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Don't Cut Higher Education; Redesign it

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Don't Cut Higher Education; Redesign it

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When it comes to fixing higher education in California, here are a few ideas that might actually work: increase tuition, build more colleges for tech geeks and cut resources to community colleges and give them to four-year institutions.

Not suggestions that are going to win a popularity contest.

And not likely on the agenda at the closed-door meeting Gov. Jerry Brown held on Tuesday with the presidents of various California State University campuses.

The discussion was about how to cope with the present: CSU has already taken $500 million in cuts this year.

But what California desperately needs is more thinking about the future of higher education.

The best example of this kind of thinking can be found in a piece by John Aubrey Douglass in the June issue of Boom, a new magazine focusing on California and the source of the ideas listed above (full disclosure: UC Press, which published my most recent book, also publishes Boom, which ran an excerpt from the book).

The problem now, Douglass told me in a conversation Tuesday, is that budget concerns have become all-consuming and higher education in California isn't innovating as it once did. But the state has no choice but to innovate -- since the state population is growing, and by all accounts California needs more college graduates.

Douglass, who has devoted his career to studying higher education in California and around the world, isn't optimistic.

He sees the various campus leaders focusing on how to protect themselves -- and in the process, there's the threat of "an unraveling" of the notion of California higher education as a coherent system.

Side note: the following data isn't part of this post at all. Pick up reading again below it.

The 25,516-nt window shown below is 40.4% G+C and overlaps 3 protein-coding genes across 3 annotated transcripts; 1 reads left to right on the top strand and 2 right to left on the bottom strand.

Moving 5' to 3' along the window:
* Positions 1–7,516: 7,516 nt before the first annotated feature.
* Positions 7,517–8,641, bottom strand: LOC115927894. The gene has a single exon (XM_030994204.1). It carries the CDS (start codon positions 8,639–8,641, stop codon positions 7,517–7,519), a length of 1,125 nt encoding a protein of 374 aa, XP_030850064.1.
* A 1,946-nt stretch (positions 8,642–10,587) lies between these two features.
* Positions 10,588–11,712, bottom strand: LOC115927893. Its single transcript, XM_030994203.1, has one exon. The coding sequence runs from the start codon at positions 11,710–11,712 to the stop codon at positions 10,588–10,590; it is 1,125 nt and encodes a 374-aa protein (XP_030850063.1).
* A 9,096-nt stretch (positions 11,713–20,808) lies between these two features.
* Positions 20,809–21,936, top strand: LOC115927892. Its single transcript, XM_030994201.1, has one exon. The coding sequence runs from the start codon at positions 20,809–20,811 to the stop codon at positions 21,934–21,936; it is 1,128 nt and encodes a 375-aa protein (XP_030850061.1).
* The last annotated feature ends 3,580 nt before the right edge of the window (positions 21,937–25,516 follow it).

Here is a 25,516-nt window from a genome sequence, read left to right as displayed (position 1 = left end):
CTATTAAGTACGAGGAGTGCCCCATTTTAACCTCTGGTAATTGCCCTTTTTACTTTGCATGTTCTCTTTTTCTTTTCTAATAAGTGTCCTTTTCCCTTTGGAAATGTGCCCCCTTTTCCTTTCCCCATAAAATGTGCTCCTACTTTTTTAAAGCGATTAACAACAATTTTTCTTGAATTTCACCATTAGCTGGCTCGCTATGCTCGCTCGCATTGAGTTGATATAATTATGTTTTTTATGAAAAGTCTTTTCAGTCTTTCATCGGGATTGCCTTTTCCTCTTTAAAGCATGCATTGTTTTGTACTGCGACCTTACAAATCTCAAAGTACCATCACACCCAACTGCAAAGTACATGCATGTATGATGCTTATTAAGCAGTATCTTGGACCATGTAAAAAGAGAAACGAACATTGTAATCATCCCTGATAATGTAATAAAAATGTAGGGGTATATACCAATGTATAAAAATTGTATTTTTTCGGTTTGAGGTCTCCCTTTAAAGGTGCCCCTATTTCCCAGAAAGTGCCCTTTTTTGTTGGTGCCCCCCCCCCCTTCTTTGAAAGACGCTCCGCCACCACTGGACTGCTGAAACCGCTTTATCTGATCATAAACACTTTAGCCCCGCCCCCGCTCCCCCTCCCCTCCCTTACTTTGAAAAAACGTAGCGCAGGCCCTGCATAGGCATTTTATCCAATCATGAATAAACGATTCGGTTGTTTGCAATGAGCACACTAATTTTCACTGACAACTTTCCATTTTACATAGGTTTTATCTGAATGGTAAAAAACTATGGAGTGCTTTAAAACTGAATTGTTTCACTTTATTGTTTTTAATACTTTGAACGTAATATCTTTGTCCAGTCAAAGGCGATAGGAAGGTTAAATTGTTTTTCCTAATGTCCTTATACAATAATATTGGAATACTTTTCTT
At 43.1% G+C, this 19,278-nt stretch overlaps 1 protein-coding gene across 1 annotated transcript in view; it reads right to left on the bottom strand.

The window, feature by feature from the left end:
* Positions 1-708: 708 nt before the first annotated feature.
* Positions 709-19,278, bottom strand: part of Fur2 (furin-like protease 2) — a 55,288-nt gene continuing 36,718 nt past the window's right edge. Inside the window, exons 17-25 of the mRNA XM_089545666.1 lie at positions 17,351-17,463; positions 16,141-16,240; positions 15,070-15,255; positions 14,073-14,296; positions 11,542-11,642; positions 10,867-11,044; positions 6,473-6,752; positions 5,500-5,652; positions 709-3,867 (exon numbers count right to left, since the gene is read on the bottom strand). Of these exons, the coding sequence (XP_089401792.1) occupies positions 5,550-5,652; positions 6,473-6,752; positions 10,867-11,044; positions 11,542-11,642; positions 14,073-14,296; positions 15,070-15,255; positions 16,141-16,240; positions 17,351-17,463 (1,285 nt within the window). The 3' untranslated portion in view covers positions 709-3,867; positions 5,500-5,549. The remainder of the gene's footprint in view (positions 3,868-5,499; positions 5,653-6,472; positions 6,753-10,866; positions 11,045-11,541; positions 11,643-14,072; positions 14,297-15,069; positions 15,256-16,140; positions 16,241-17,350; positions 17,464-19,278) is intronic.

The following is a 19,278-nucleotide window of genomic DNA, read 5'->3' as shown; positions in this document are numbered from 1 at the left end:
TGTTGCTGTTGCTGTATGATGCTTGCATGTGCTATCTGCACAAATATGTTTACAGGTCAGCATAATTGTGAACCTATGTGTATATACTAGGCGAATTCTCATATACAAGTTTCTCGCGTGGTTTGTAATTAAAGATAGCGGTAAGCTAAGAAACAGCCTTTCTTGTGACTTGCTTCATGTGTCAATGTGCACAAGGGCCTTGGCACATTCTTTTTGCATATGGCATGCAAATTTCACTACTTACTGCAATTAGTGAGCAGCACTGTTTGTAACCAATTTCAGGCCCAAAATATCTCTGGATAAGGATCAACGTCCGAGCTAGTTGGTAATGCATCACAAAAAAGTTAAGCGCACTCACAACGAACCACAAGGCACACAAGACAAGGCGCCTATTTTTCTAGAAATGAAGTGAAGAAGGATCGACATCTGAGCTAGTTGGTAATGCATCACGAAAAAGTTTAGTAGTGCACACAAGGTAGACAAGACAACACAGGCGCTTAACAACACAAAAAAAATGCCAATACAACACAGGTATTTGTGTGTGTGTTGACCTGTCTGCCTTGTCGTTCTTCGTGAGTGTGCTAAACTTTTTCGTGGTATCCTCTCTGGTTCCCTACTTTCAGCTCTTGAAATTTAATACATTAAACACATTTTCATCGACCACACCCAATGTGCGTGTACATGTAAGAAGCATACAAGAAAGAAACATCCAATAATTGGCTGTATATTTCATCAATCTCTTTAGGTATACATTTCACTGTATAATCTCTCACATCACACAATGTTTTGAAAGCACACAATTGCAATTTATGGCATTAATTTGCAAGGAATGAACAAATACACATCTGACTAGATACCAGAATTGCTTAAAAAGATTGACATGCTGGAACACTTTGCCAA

The piece is not yet on-line, but it's worth picking up because Douglass offers a comprehensive redesign of California's three-headed system of the University of California, Cal State and community colleges.

Douglass' stated goal is to make California a leader in producing college graduates with four-year degrees. Our early 20th century leadership in higher education helped produce the state's wealth.

The piece is full of ideas. Here are a few highlights:

-Pursue foreign students whose tuition and fees can be used to expand access for Californians.

-Set a clear goal that the state match or exceed the access and four-year degree rates of the countries with whom we compete economically.

-Establish a separate system of "polytechnic" universities (essentially more of what we already have with Cal Poly San Luis Obispo and Pomona) so the state produces more graduates with expertise in science, technology, engineering and math.

-establish a separate "California Open University", independent of UC and CSU, focusing on adult learners and offering on-line courses that lead to degrees and credentials.

-higher fees in many parts of the system so that there is less incentive to drop out. One problem with California's relatively low tuition and fees is that it correlates with high levels of attrition. If you're not paying very much for university, you have little to lose by dropping out.

One of Douglass' most striking ideas has to do with community colleges, which were invented in California and have served as the basis of the system (70 percent of California college students are in community colleges).

The trouble with this tilt towards community colleges is that such colleges aren't particularly good at producing people with college degrees.

Too many students are part-time or wind up dropping out. The California system should be changed to shift more students to four-year institutions, such as UC and CSU. And community colleges should be permitted to offer four-year degrees, as is being done in Florida and other states.

Of his own piece with its various suggestions, Douglass said: " I had no sense that this would go anywhere."

But these ideas should go somewhere. Because California can't afford to stand still.


 

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